Hareidim, Secular Students Find Common Ground
For all their differences, the hareidi-religious community and secular university students from Tel Aviv have found common ground, in their protest of soaring housing prices. MK Rabbi Yisrael Eichler of the hareidi United Torah Judaism party expressed satisfaction at the student housing protest this week, and said it gives him new hope for the struggle's success.
The hareidi community has long voiced the same concerns that are bringing students to the streets, Eichler said. “Hareidi Judaism has cried out for years over the housing shortage, but its coalition partners have been deaf to the cries of parents and children,” he said.
“Maybe now that leftist activists in Tel Aviv are bringing the youth to the streets of Tel Aviv, the government will need to take action, beyond steps in the Galilee and Negev,” he added.
Rabbi Eichler compared the situation to a parable in the Talmud. A village girl's pail fell into the well, but nobody stopped to help her. However, when the princess' golden pail fell into the well, everyone came to help retrieve both pails.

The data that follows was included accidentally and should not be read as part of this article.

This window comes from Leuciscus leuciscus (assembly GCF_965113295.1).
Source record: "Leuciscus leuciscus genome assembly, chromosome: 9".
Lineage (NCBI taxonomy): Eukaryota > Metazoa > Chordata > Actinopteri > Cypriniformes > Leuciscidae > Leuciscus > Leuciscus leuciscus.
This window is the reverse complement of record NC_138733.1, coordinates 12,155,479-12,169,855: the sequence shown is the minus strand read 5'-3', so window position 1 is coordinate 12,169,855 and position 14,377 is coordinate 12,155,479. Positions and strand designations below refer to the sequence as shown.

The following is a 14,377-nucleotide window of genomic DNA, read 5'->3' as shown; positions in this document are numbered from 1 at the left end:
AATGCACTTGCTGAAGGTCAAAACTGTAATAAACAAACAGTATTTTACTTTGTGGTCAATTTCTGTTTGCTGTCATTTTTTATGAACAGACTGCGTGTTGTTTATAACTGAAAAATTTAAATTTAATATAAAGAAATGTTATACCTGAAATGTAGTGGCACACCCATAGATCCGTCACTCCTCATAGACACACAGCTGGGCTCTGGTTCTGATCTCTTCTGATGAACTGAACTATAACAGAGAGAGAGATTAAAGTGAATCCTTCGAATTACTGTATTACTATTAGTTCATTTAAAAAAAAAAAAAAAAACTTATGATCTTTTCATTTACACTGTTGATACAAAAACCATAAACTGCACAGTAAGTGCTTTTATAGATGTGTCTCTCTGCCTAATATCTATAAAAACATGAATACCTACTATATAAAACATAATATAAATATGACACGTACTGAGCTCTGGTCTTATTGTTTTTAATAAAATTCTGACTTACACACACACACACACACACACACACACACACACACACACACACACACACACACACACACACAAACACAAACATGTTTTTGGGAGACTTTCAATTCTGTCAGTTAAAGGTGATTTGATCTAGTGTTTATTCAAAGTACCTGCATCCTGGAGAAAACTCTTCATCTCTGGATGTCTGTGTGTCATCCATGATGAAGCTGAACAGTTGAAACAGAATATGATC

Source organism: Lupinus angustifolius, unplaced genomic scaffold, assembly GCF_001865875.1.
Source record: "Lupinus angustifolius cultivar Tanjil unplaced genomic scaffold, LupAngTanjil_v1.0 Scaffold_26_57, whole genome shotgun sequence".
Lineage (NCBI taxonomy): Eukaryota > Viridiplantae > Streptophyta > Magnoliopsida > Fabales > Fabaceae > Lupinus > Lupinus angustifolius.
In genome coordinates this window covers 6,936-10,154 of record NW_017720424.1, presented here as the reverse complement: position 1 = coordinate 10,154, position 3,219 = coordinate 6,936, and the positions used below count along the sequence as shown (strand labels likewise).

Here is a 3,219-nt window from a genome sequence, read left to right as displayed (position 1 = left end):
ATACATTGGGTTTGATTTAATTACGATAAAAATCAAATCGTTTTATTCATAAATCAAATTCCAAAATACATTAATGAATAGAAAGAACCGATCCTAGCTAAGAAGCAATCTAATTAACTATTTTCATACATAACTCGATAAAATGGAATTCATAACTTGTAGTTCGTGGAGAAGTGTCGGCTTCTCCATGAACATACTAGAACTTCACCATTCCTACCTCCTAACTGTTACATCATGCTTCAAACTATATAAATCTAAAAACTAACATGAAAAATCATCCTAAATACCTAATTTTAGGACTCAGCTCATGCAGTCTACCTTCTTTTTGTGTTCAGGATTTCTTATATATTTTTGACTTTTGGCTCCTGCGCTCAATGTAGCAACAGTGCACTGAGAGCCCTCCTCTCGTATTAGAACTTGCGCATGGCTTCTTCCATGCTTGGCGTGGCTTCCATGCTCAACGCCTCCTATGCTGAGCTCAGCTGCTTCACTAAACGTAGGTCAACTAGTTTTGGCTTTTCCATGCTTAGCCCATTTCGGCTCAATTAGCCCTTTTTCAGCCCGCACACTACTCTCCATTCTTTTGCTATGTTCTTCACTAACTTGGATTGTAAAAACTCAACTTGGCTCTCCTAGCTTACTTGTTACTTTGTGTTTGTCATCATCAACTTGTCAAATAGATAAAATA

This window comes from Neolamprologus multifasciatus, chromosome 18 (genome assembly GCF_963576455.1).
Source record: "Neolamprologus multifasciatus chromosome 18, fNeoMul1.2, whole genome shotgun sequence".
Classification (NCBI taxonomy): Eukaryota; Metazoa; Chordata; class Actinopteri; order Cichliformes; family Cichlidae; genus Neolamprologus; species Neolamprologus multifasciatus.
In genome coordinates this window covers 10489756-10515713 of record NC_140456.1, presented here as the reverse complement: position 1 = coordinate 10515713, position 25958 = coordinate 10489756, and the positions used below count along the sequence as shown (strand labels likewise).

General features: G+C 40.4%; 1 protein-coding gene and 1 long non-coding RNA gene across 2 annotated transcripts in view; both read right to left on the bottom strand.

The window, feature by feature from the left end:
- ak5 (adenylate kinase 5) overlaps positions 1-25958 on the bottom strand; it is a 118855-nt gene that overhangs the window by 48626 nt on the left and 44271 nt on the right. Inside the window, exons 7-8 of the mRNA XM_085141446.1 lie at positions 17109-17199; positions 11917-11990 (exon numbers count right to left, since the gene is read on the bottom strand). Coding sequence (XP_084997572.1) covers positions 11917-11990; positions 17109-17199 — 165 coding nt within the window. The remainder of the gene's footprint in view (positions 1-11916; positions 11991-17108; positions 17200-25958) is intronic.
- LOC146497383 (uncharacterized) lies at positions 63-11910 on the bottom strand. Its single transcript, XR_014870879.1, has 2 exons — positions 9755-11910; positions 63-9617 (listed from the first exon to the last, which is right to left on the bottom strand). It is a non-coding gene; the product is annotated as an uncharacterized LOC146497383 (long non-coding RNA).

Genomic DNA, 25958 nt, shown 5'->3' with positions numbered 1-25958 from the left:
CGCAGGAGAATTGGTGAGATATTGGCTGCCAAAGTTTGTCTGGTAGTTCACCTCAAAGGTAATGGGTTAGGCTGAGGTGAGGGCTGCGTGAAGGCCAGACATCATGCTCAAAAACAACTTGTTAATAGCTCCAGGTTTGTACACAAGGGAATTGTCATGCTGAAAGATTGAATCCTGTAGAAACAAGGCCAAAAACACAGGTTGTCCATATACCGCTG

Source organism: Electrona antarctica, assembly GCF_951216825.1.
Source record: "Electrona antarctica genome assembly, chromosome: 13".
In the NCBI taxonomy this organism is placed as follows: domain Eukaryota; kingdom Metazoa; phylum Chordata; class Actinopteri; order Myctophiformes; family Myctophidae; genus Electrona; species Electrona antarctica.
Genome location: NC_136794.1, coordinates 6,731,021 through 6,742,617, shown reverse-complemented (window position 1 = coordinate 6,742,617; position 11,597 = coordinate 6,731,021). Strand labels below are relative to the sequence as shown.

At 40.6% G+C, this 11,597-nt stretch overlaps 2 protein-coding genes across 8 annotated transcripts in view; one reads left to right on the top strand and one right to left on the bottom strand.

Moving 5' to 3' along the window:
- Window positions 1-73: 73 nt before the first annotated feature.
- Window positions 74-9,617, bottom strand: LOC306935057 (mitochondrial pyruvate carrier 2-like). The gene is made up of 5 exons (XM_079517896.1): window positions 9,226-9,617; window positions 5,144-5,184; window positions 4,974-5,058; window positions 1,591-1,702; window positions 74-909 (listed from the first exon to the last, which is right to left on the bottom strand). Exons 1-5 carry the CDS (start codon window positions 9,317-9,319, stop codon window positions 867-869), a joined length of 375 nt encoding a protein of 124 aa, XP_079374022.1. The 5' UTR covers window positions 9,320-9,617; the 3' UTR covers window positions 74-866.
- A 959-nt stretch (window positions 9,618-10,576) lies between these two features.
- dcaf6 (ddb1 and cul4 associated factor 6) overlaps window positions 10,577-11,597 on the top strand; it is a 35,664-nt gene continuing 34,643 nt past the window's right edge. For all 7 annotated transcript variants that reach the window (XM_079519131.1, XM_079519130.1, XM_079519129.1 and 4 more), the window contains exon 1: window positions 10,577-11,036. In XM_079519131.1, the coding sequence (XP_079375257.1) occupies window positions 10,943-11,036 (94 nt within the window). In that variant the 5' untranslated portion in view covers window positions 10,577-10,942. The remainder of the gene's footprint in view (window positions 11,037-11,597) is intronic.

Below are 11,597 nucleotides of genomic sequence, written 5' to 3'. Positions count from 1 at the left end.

Now that the “royalty” is crying for help, perhaps a solution will be found for everyone, he said.
Eichler has proposed a change in approach to building in Israel that he says could tilt the balance in favor of everyday citizens. Instead of companies competing for government land by each attempting to offer a higher price, they should compete in terms of who can build more quality homes, or build more quickly, he argues.
When companies compete to see who can pay more for land while still making a profit, an unequal relationship is formed between the builders and those who need housing, he explained. The system itself is to blame for the high prices of land and housing, said Eichler.